• And finally, readers are rediscovering what our great-great-grandparents knew years ago—memorizing poetry is awesome: “You can’t express your ineffable yearnings for a world that is not quite what you thought it was going to be until you’ve memorized three or four poems that give you the words to begin.”

“Personal Helicon” by Seamus Heaney

Today, on the fourth anniversary of Seamus Heaney’s death, I thought I’d share this recording of a reading he gave in New York in 1971, and in particular his reading of one of my favorite poems of his, “Personal Helicon.”

“Personal Helicon”
by Seamus Heaney

for Michael Longley

As a child, they could not keep me from wells
And old pumps with buckets and windlasses.
I loved the dark drop, the trapped sky, the smells
Of waterweed, fungus and dank moss.

One, in a brickyard, with a rotted board top.
I savoured the rich crash when a bucket
Plummeted down at the end of a rope.
So deep you saw no reflection in it.

A shallow one under a dry stone ditch
Fructified like any aquarium.
When you dragged out long roots from the soft mulch
A white face hovered over the bottom.

Others had echoes, gave back your own call
With a clean new music in it. And one
Was scaresome, for there, out of ferns and tall
Foxgloves, a rat slapped across my reflection.

Now, to pry into roots, to finger slime,
To stare, big-eyed Narcissus, into some spring
Is beneath all adult dignity. I rhyme
To see myself, to set the darkness echoing.

Book Review: “A Gentle Spirit” by Fyodor Dostoevsky

Translator: Constance Garnett

Original Language: Russian

Year of First Publication: 1876

Year of Publication for This Edition: 2014

Number of Pages: N/A

Publisher: The University of Adelaide

Genre: Fiction

Find the ebook here and the paperback here. (Disclosure: that last one is an affiliate link.)

So, remember a few months ago when I published a review of Dostoevsky’s novella “White Nights”? The one where I fawned over the hero and his unselfish concern for the woman he loved? “A Gentle Spirit”* is almost the exact opposite of that story.

It concerns a pawnbroker (unnamed throughout the story) who marries one of his more frequent customers. She (also unnamed) is sixteen years old, an orphan, and living in abject poverty with her two abusive aunts. He is forty-one, not rich but well-off, and the only person who has ever proposed marriage to her save for the drunken slob next door. The girl agrees to marry him and tries her best to be a good wife, but this pawnbroker is not satisfied to be merely loved by his wife. No, he wants to feel superior to her. He also believes that her love is not true unless it comes unmerited: unless she continues to love him even when he’s given her no reason for doing so. He begins a regime of strict rules—about their money, their house, everything—and harangues his wife when she can’t meet his exacting standards. He is cold and distant with her, not wanting to get too attached until she has proven herself. Once he’s convinced that his wife really does care for him, the pawnbroker begins to treat her kindly again, professing his love and promising her that things will be better in the future. It’s shortly after this that his wife jumps out of the window of their second-story bedroom to her death. The story, then, is narrated by the pawnbroker as he tries to make sense of all that happened.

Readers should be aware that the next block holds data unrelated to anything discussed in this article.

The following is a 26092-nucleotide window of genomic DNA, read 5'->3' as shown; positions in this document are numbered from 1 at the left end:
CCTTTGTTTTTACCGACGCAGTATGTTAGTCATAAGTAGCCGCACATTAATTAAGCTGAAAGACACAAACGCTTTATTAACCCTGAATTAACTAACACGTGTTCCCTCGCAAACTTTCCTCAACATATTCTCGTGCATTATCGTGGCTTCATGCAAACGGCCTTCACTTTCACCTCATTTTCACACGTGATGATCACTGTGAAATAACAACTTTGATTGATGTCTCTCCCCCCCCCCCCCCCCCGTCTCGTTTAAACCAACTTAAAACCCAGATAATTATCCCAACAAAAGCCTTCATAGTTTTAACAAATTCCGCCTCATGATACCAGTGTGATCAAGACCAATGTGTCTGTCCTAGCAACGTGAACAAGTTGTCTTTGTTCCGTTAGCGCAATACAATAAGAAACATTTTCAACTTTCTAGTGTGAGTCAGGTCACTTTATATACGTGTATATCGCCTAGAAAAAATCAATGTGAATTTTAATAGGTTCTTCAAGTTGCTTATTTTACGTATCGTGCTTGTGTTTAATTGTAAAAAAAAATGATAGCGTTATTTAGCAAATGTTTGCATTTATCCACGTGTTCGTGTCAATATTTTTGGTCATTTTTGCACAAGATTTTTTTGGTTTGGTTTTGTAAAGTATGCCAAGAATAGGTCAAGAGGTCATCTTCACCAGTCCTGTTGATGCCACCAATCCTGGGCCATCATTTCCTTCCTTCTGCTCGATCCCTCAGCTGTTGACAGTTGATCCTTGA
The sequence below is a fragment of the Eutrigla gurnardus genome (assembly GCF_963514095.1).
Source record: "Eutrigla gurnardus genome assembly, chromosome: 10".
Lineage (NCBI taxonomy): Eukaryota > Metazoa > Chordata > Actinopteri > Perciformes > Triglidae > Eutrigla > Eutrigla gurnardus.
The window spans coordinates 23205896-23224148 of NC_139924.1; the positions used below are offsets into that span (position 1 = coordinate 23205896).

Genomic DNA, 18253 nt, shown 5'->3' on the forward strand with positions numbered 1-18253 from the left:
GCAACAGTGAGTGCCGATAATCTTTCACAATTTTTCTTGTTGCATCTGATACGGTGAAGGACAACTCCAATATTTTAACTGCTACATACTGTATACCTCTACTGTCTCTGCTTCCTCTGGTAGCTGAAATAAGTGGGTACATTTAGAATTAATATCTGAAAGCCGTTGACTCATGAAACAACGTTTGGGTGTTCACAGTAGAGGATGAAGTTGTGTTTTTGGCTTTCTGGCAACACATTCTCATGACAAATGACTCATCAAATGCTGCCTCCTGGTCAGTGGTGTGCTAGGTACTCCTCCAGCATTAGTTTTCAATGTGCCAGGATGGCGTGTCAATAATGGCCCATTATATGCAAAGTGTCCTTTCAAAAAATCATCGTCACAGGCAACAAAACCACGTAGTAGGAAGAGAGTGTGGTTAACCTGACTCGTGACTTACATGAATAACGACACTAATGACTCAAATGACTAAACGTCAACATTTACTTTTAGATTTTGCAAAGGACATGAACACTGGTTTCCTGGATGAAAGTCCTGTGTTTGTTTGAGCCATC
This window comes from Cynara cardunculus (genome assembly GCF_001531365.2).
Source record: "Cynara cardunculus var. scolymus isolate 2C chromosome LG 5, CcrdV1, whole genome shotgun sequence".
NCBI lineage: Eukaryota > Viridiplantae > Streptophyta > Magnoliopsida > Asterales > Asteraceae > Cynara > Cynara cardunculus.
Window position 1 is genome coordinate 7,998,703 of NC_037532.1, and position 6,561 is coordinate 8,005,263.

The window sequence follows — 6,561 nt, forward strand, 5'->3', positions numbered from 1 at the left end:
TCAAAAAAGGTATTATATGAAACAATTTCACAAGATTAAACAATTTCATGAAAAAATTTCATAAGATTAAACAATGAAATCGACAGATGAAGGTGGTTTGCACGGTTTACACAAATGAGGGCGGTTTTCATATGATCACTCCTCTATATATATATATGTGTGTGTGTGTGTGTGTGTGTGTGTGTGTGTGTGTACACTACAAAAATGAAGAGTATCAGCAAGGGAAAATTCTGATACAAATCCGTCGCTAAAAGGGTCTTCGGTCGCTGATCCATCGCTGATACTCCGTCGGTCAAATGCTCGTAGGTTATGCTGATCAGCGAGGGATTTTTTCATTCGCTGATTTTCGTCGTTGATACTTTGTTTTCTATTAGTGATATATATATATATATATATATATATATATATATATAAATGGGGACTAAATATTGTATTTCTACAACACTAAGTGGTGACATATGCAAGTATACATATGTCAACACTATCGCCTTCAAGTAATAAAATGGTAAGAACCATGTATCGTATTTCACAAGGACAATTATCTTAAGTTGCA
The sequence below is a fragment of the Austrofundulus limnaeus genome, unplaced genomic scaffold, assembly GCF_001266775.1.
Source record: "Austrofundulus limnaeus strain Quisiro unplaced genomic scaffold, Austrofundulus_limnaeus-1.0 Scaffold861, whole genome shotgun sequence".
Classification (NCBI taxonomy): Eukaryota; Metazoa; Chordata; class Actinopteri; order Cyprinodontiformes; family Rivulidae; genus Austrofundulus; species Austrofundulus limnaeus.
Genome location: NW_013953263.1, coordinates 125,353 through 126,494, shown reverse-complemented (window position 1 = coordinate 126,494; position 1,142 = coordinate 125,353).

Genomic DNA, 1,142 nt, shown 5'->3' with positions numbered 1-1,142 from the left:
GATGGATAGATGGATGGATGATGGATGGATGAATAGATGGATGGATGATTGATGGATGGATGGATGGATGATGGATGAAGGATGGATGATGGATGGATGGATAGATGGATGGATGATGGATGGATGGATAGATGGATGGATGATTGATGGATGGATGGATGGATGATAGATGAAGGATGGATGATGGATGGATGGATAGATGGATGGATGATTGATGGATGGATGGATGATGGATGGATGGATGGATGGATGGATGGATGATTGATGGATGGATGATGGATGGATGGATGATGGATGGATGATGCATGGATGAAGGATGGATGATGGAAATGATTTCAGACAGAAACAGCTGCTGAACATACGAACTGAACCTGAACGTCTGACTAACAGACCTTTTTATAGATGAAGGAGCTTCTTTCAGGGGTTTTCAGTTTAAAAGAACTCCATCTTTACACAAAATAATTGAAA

Portrait of Dostoevsky by Vasily Perov, 1872.

At this point, my knowledge of Dostoevsky is still fairly limited: two novellas, parts of novels, and a handful of short stories. Even so, I think Dostoevsky is the keenest observer of human nature that I’ve ever read, with the possible exception of William Shakespeare. Not only do his characters feel spectacularly real (despite whatever bizarre things they might say or do), they also reveal things in the reader that he/she may have chosen to overlook up until now. Even in a character as strange and outlandish as the pawnbroker, there are times where he seems, in an odd way, almost relatable: not in his actions, of course, but in his attitude toward them, and toward the people around him. His conclusions are ridiculous, but the self-centered, pride-centered reasoning by which he reaches those conclusions sounds uncomfortably familiar. Dostoevsky is one of those writers—similar, I find, to Flannery O’Connor—who is merciless in his portrayal of human evil, and not just on a large scale: in these stories, the petty grudges, the unreasonable anger, the idolatrous self-consciousness, and the insipid arrogance to which most of us give way practically every day are presented as the deeply destructive forces they really are.